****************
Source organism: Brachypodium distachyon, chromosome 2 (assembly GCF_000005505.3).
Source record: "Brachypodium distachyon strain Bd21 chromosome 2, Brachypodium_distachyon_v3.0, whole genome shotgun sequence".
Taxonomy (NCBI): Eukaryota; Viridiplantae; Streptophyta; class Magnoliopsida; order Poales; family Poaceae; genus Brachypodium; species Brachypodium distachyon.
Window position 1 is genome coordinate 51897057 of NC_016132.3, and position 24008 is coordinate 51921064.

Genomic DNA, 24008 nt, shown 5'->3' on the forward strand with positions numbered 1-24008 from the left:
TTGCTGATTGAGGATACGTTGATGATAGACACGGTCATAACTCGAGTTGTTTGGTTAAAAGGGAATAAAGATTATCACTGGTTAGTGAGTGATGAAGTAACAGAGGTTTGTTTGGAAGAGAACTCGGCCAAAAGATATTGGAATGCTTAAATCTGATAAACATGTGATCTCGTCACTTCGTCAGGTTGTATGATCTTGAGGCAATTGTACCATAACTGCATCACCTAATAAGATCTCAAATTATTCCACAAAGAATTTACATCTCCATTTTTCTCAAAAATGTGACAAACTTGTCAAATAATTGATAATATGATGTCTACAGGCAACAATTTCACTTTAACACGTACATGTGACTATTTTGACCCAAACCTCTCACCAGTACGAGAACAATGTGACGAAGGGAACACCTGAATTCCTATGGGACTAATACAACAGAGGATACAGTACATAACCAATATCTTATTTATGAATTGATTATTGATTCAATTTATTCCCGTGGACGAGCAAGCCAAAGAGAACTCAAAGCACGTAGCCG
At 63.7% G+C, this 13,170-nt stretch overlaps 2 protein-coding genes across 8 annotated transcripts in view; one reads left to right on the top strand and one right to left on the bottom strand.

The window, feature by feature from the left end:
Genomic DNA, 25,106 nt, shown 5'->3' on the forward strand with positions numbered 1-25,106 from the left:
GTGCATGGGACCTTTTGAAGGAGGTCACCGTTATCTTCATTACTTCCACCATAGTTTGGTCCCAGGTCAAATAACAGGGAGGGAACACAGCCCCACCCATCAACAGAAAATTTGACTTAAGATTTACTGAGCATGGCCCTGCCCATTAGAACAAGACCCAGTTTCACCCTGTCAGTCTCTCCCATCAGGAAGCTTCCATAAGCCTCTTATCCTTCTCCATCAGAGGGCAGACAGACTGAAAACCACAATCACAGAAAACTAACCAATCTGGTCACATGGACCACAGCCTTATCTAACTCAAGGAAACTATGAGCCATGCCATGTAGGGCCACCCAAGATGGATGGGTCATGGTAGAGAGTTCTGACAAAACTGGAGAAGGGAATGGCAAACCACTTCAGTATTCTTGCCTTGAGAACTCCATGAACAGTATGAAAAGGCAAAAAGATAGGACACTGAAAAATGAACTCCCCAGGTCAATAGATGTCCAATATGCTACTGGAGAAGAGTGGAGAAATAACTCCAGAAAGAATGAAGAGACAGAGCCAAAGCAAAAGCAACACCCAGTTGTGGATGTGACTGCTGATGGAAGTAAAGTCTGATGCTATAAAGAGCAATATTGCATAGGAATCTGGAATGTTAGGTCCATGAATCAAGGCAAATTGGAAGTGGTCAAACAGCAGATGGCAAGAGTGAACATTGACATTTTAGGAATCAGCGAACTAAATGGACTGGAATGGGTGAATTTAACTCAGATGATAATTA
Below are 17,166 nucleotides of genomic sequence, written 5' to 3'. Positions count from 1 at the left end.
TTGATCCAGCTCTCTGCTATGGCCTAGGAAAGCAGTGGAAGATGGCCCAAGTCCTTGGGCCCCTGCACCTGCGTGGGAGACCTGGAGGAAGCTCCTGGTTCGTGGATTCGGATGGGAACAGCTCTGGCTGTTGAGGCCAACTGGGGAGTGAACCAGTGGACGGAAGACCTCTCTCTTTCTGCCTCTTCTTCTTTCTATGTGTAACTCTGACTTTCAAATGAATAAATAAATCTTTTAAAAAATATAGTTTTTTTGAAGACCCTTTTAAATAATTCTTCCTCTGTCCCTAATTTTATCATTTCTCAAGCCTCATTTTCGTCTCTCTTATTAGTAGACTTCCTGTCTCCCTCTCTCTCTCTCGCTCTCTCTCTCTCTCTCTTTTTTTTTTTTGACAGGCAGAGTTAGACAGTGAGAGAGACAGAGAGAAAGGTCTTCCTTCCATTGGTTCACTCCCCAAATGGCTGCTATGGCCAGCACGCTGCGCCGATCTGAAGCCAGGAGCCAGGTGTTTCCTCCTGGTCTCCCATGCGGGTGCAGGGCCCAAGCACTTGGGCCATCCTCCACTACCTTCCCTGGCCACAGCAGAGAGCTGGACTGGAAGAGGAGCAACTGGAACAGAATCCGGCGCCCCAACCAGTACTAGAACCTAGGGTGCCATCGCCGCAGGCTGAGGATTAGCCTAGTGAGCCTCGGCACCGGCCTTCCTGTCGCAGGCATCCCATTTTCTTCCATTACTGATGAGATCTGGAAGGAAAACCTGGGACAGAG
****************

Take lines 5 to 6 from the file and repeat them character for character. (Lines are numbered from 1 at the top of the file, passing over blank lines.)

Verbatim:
Genomic DNA, 24008 nt, shown 5'->3' on the forward strand with positions numbered 1-24008 from the left:
TTGCTGATTGAGGATACGTTGATGATAGACACGGTCATAACTCGAGTTGTTTGGTTAAAAGGGAATAAAGATTATCACTGGTTAGTGAGTGATGAAGTAACAGAGGTTTGTTTGGAAGAGAACTCGGCCAAAAGATATTGGAATGCTTAAATCTGATAAACATGTGATCTCGTCACTTCGTCAGGTTGTATGATCTTGAGGCAATTGTACCATAACTGCATCACCTAATAAGATCTCAAATTATTCCACAAAGAATTTACATCTCCATTTTTCTCAAAAATGTGACAAACTTGTCAAATAATTGATAATATGATGTCTACAGGCAACAATTTCACTTTAACACGTACATGTGACTATTTTGACCCAAACCTCTCACCAGTACGAGAACAATGTGACGAAGGGAACACCTGAATTCCTATGGGACTAATACAACAGAGGATACAGTACATAACCAATATCTTATTTATGAATTGATTATTGATTCAATTTATTCCCGTGGACGAGCAAGCCAAAGAGAACTCAAAGCACGTAGCCG